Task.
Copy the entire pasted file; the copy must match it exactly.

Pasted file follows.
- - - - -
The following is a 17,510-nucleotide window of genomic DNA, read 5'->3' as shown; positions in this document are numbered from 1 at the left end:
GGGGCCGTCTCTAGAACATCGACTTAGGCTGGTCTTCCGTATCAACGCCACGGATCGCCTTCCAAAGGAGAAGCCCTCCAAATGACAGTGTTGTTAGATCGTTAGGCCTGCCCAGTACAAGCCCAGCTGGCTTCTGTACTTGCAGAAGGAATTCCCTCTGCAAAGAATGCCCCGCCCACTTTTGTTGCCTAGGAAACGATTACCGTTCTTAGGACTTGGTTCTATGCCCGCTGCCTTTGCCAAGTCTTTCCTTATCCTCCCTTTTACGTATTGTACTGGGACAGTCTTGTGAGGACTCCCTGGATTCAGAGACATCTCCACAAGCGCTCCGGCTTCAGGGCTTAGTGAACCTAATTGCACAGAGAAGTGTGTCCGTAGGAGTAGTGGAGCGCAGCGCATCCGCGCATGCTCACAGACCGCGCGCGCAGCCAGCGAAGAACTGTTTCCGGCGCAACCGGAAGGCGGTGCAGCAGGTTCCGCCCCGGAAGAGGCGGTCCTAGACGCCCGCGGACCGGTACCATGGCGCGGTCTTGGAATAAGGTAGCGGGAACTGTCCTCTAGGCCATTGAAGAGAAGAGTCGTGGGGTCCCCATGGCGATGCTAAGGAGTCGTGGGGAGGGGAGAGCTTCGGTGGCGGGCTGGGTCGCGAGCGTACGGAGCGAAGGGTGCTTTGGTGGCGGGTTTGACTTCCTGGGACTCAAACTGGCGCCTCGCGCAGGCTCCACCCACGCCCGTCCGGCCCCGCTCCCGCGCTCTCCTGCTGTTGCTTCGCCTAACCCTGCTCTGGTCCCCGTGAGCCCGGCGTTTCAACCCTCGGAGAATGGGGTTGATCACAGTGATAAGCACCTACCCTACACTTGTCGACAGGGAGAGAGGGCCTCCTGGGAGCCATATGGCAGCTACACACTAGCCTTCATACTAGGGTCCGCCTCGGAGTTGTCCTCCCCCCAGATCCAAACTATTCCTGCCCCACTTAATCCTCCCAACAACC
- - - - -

The following is a 17,510-nucleotide window of genomic DNA, read 5'->3' as shown; positions in this document are numbered from 1 at the left end:
GGGGCCGTCTCTAGAACATCGACTTAGGCTGGTCTTCCGTATCAACGCCACGGATCGCCTTCCAAAGGAGAAGCCCTCCAAATGACAGTGTTGTTAGATCGTTAGGCCTGCCCAGTACAAGCCCAGCTGGCTTCTGTACTTGCAGAAGGAATTCCCTCTGCAAAGAATGCCCCGCCCACTTTTGTTGCCTAGGAAACGATTACCGTTCTTAGGACTTGGTTCTATGCCCGCTGCCTTTGCCAAGTCTTTCCTTATCCTCCCTTTTACGTATTGTACTGGGACAGTCTTGTGAGGACTCCCTGGATTCAGAGACATCTCCACAAGCGCTCCGGCTTCAGGGCTTAGTGAACCTAATTGCACAGAGAAGTGTGTCCGTAGGAGTAGTGGAGCGCAGCGCATCCGCGCATGCTCACAGACCGCGCGCGCAGCCAGCGAAGAACTGTTTCCGGCGCAACCGGAAGGCGGTGCAGCAGGTTCCGCCCCGGAAGAGGCGGTCCTAGACGCCCGCGGACCGGTACCATGGCGCGGTCTTGGAATAAGGTAGCGGGAACTGTCCTCTAGGCCATTGAAGAGAAGAGTCGTGGGGTCCCCATGGCGATGCTAAGGAGTCGTGGGGAGGGGAGAGCTTCGGTGGCGGGCTGGGTCGCGAGCGTACGGAGCGAAGGGTGCTTTGGTGGCGGGTTTGACTTCCTGGGACTCAAACTGGCGCCTCGCGCAGGCTCCACCCACGCCCGTCCGGCCCCGCTCCCGCGCTCTCCTGCTGTTGCTTCGCCTAACCCTGCTCTGGTCCCCGTGAGCCCGGCGTTTCAACCCTCGGAGAATGGGGTTGATCACAGTGATAAGCACCTACCCTACACTTGTCGACAGGGAGAGAGGGCCTCCTGGGAGCCATATGGCAGCTACACACTAGCCTTCATACTAGGGTCCGCCTCGGAGTTGTCCTCCCCCCAGATCCAAACTATTCCTGCCCCACTTAATCCTCCCAACAACC